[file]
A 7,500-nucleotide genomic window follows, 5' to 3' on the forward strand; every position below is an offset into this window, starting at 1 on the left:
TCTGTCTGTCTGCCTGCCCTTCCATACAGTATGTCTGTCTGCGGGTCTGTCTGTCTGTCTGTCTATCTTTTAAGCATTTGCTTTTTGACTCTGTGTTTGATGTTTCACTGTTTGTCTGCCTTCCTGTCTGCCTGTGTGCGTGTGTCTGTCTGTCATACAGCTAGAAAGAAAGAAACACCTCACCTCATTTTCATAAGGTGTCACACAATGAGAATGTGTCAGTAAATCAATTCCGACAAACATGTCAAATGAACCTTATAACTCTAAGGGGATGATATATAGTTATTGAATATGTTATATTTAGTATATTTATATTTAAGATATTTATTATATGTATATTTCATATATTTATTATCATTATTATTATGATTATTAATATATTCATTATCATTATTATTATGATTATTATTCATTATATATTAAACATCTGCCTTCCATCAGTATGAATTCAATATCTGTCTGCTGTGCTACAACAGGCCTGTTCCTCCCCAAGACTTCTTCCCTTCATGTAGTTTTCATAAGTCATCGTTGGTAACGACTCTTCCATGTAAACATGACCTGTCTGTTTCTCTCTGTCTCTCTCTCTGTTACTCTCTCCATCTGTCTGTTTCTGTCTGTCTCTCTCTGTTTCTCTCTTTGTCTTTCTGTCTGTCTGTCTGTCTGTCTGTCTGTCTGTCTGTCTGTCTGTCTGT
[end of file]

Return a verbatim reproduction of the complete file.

A 7,500-nucleotide genomic window follows, 5' to 3' on the forward strand; every position below is an offset into this window, starting at 1 on the left:
TCTGTCTGTCTGCCTGCCCTTCCATACAGTATGTCTGTCTGCGGGTCTGTCTGTCTGTCTGTCTATCTTTTAAGCATTTGCTTTTTGACTCTGTGTTTGATGTTTCACTGTTTGTCTGCCTTCCTGTCTGCCTGTGTGCGTGTGTCTGTCTGTCATACAGCTAGAAAGAAAGAAACACCTCACCTCATTTTCATAAGGTGTCACACAATGAGAATGTGTCAGTAAATCAATTCCGACAAACATGTCAAATGAACCTTATAACTCTAAGGGGATGATATATAGTTATTGAATATGTTATATTTAGTATATTTATATTTAAGATATTTATTATATGTATATTTCATATATTTATTATCATTATTATTATGATTATTAATATATTCATTATCATTATTATTATGATTATTATTCATTATATATTAAACATCTGCCTTCCATCAGTATGAATTCAATATCTGTCTGCTGTGCTACAACAGGCCTGTTCCTCCCCAAGACTTCTTCCCTTCATGTAGTTTTCATAAGTCATCGTTGGTAACGACTCTTCCATGTAAACATGACCTGTCTGTTTCTCTCTGTCTCTCTCTCTGTTACTCTCTCCATCTGTCTGTTTCTGTCTGTCTCTCTCTGTTTCTCTCTTTGTCTTTCTGTCTGTCTGTCTGTCTGTCTGTCTGTCTGTCTGTCTGTCTGTCTGT